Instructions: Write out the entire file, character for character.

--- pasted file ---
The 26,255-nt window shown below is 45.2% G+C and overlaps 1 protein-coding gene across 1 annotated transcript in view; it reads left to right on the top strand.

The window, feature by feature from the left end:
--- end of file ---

The 26,255-nt window shown below is 45.2% G+C and overlaps 1 protein-coding gene across 1 annotated transcript in view; it reads left to right on the top strand.

The window, feature by feature from the left end: